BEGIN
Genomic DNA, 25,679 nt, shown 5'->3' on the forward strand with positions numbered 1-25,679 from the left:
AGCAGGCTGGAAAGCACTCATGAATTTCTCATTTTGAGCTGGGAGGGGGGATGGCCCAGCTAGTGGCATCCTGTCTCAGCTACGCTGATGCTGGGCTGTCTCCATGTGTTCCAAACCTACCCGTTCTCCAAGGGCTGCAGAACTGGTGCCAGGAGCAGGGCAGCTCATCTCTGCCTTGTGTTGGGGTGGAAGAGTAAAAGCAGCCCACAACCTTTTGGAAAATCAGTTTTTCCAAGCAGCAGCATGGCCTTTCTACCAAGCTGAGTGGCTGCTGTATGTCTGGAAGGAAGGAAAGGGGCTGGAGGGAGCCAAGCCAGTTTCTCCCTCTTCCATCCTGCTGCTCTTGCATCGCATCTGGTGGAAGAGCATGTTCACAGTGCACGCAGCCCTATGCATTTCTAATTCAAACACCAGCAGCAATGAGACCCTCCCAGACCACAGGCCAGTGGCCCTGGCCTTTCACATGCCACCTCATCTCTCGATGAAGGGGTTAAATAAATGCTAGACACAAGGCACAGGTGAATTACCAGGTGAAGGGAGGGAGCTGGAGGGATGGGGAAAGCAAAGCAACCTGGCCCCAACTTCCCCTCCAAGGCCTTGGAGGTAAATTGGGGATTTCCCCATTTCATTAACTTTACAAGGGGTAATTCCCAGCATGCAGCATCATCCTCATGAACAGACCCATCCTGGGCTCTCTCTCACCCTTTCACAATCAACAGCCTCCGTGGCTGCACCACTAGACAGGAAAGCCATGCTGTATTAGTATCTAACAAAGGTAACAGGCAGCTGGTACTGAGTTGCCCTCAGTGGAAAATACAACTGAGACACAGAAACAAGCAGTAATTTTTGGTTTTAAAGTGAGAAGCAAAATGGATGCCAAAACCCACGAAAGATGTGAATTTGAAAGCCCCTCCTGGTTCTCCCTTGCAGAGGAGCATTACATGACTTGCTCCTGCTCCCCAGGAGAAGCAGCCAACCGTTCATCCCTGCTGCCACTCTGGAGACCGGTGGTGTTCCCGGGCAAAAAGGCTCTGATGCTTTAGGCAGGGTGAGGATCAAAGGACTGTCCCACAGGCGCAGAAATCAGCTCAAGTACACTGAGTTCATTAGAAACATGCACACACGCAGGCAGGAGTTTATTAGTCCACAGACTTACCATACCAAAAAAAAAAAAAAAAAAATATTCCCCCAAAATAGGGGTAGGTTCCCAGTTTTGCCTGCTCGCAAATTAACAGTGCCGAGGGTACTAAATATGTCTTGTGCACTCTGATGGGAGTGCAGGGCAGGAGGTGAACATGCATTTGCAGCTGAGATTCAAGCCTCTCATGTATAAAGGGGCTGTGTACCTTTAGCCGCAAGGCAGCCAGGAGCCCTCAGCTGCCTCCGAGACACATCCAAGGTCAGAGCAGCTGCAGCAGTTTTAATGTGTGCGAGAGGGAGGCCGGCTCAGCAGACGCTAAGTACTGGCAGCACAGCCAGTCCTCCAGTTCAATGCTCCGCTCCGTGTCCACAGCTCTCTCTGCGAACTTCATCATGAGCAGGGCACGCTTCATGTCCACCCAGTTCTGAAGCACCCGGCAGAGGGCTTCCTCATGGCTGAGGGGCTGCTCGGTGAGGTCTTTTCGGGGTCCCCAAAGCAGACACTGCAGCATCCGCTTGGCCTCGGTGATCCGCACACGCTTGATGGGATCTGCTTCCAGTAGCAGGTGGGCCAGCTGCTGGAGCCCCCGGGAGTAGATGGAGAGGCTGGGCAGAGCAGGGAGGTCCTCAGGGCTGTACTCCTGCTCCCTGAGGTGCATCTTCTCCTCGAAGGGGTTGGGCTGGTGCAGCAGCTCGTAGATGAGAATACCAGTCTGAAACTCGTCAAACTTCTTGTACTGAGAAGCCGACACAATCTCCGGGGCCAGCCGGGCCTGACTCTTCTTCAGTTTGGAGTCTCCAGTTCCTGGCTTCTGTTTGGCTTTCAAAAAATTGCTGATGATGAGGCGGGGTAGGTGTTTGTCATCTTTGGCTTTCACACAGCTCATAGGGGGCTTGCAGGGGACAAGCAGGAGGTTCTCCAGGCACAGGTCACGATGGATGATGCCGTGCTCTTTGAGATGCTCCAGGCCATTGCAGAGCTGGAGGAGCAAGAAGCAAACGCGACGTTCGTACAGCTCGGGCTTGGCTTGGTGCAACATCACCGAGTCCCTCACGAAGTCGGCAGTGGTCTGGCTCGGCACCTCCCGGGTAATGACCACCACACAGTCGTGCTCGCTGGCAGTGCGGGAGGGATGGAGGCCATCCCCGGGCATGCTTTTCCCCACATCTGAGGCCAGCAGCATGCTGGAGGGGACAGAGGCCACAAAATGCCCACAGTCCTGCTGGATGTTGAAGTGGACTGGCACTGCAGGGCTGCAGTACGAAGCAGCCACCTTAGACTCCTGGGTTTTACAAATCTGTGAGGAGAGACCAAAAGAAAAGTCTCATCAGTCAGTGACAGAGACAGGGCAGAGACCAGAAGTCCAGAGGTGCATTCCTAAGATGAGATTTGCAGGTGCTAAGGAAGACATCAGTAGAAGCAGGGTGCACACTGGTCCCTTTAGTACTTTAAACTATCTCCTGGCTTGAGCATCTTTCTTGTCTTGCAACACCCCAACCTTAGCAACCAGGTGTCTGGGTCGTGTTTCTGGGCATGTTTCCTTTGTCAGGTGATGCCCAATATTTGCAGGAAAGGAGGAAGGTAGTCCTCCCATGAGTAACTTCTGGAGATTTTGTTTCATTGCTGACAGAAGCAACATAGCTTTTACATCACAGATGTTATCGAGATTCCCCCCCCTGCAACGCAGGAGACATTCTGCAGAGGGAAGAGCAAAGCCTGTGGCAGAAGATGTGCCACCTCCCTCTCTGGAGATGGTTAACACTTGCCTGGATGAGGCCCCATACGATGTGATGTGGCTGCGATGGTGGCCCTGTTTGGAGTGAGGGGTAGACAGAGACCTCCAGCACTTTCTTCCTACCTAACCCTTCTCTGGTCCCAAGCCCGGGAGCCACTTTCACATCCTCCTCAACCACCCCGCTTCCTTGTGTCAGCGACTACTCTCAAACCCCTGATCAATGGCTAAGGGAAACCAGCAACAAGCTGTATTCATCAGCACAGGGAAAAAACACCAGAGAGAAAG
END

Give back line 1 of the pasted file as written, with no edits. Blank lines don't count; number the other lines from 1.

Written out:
Genomic DNA, 25,679 nt, shown 5'->3' on the forward strand with positions numbered 1-25,679 from the left: